Photo by Chelsea Rowe

Cutting room floor

Wednesday, December 30, 1998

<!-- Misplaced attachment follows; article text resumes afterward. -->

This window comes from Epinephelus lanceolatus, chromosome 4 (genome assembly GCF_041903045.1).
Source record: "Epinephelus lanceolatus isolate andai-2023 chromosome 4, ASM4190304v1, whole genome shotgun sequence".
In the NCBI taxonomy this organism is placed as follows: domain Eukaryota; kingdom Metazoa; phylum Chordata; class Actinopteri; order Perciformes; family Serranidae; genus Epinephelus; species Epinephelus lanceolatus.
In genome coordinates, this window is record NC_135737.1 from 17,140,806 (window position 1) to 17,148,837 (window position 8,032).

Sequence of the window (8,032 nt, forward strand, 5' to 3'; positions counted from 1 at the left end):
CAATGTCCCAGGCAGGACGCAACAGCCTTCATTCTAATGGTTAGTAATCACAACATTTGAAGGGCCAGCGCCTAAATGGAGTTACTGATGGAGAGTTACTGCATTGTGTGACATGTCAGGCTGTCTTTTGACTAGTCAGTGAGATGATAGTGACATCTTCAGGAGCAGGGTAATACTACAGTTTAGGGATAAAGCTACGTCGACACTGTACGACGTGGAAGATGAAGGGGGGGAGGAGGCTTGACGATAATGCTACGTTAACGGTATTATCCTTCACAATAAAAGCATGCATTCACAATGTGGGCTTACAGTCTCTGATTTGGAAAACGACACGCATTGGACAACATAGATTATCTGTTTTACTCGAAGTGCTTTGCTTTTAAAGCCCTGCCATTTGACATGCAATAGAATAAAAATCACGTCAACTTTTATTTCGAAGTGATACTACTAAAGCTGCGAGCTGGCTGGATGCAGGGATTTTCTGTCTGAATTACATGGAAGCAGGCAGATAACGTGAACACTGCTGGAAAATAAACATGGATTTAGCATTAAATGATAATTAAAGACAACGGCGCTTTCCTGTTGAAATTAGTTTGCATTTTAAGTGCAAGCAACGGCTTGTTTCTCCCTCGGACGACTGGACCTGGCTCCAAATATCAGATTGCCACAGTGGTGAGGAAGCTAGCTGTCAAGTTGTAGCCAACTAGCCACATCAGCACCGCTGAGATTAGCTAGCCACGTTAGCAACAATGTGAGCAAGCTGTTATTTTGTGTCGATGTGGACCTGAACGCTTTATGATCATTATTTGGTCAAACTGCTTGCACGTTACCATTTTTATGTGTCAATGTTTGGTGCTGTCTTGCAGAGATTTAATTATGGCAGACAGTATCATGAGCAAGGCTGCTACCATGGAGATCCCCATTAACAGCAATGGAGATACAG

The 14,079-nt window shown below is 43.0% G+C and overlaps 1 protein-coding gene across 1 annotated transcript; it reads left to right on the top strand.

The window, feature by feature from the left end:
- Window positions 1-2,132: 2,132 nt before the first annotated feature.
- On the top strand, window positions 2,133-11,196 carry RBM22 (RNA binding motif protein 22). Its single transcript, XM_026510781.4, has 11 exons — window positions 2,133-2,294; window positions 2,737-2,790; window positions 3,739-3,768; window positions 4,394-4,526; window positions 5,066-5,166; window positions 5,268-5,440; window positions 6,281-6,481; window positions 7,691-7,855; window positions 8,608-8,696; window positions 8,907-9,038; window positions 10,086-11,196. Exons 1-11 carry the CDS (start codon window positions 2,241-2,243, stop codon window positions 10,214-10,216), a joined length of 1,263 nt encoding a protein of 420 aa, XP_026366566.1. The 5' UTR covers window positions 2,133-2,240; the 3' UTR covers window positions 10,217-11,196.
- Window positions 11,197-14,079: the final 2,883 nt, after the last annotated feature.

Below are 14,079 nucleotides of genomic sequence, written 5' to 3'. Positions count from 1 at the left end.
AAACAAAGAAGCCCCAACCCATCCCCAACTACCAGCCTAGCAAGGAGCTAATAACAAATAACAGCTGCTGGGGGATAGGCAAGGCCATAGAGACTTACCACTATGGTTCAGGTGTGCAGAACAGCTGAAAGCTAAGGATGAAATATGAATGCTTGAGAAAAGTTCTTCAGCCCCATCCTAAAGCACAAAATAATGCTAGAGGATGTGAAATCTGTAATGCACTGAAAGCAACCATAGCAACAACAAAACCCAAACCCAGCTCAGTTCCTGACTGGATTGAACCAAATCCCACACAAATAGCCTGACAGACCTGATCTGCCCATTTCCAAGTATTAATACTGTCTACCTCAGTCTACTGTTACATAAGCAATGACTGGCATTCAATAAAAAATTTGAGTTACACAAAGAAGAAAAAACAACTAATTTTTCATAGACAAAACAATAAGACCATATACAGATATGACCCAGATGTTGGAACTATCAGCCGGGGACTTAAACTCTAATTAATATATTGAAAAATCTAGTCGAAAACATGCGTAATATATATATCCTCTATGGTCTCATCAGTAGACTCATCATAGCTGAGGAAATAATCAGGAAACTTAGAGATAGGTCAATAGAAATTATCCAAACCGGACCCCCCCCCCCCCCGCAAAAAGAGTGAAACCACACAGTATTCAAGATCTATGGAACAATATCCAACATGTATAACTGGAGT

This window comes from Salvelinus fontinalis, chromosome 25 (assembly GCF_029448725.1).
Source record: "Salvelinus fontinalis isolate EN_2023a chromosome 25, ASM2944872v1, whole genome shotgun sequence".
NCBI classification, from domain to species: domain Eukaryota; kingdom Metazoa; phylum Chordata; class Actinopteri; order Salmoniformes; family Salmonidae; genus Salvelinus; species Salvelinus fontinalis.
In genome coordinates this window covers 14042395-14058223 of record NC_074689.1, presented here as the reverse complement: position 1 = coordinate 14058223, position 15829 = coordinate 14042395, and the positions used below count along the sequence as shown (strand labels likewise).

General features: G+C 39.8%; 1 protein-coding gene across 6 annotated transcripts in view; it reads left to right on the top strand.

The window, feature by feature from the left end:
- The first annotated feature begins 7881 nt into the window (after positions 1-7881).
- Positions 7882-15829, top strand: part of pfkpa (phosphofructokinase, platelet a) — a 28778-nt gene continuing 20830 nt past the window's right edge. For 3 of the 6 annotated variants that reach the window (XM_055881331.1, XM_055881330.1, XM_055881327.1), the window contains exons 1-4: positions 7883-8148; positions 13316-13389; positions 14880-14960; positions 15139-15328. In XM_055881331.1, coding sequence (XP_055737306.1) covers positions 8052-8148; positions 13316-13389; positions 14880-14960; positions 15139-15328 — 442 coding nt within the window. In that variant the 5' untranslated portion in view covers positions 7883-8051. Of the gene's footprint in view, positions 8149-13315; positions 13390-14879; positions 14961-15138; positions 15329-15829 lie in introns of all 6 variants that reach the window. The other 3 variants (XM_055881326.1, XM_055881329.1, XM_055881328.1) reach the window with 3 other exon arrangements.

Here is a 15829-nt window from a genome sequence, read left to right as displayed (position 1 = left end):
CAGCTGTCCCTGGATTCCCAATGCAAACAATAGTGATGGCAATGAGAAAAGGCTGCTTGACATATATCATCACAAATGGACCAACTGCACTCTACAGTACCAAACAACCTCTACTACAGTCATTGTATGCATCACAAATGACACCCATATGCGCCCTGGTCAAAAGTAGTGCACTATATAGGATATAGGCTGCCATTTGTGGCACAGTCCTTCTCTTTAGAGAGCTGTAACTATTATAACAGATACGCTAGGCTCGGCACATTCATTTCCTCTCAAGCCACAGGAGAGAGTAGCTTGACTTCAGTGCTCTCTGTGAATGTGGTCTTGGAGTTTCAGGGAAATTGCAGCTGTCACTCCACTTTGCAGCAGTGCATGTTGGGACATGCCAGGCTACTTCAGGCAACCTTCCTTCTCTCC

KUNST-STOFF's dance films show the value of a choreographic edit. Sima Belmar San Francisco Bay Guardian A dance film (read: a film in which dance is used as the narrative medium) involves two kinds of choreography and the choreographic edit. The dance films presented as part of the multimedia "happening" KUNST-STOFF (art stuff) at Brady Street Dance Center (Dec. 18-20) suggest that a good dance film depends more on the latter than on the former. KUNST-STOFF codirectors Tomi Paasonen and Yannis Adoniou are both former ballet dancers who have begun to choreograph and make dance films on their own. Their stage work tends to be mired in shock value and the desire to be bizarre, suffering from too much noise and too little choreographic meat. But on film they find real moments of light grace. Adoniou's Birth (1998), which premiered at the Footage dance film festival in October, features flowing scenes of twirling torsos and lilting limbs. Though thematically heavy-handed (dancers dangled at their belly buttons from giant plastic-wrap umbilical cords) and cinematographically inconsistent (too much fancy camera work), the film brought Adoniou's soulful vision to a higher level, his often bland balletic choreography benefiting from film's editing process. A choreographer can make a dance based entirely on how it feels. Alone in the studio she or he can mess around with movement, structure, theme, and variation, without any feedback from an outside eye, gaining no perspective on the final outcome. Even with the help of video it is quite difficult to edit a dance. Writers have editors. Dancers have mirrors that lie. Countless hours in the editing room force filmmakers to put themselves in the viewer's scat. The editing process is part of the end result, a good film being a combination of strong material and a smart edit. A fine film edit can be liked to a finely wrought dance. The strongest film on the bill (the films were curated by Katy Kavanagh) was Salt Flat Pieces (1998) by Alex Ketley ad Christian Burns. A man dressed in a gray suit and goggles danced with his briefcase across Utah's sea of salt. In one section the precise modern balletics performed on-screen were mirrored by Ketley onstage. Another slow-motion, film-only sequence featured the man drop-kicking his briefcase and doing a series of elaborate falls evoking the spirit of corporate hysteria and bipolar downsizing. In the case of Salt Flat Pieces, the quality of the stage and filmic choreography was equally strong, the two media contributing to a consistent surreal mood. The film component emphasized the kinesthetic aspect of the movement, while the live dancing drew out the sparse visuals of the film: a gorgeous thing. The cannabis-free film Pothead (1995) by Evann Siebens began with Adoniou's walking under the Brooklyn Bridge with a pot on his head. Removing the pot, he performed a lovely bit of modern ballet. Replacing the pot, he walked along the water's edge. One viewing suggested little meaning, but the film did manage to capture Adoniou's virtuoso dancing convey a nebulous form of pathos in the process. Film has the capacity to highlight the best of a choreographer's movement vocabulary. But more than that, film can teach choreographers who compose the material for, direct, and sometimes perform in their dances a valuable lesson: editing is the all-important final touch on a work of performance art. If you can't do it yourself (and why should you?), ask someone to take a look and help you pull out the best you've got.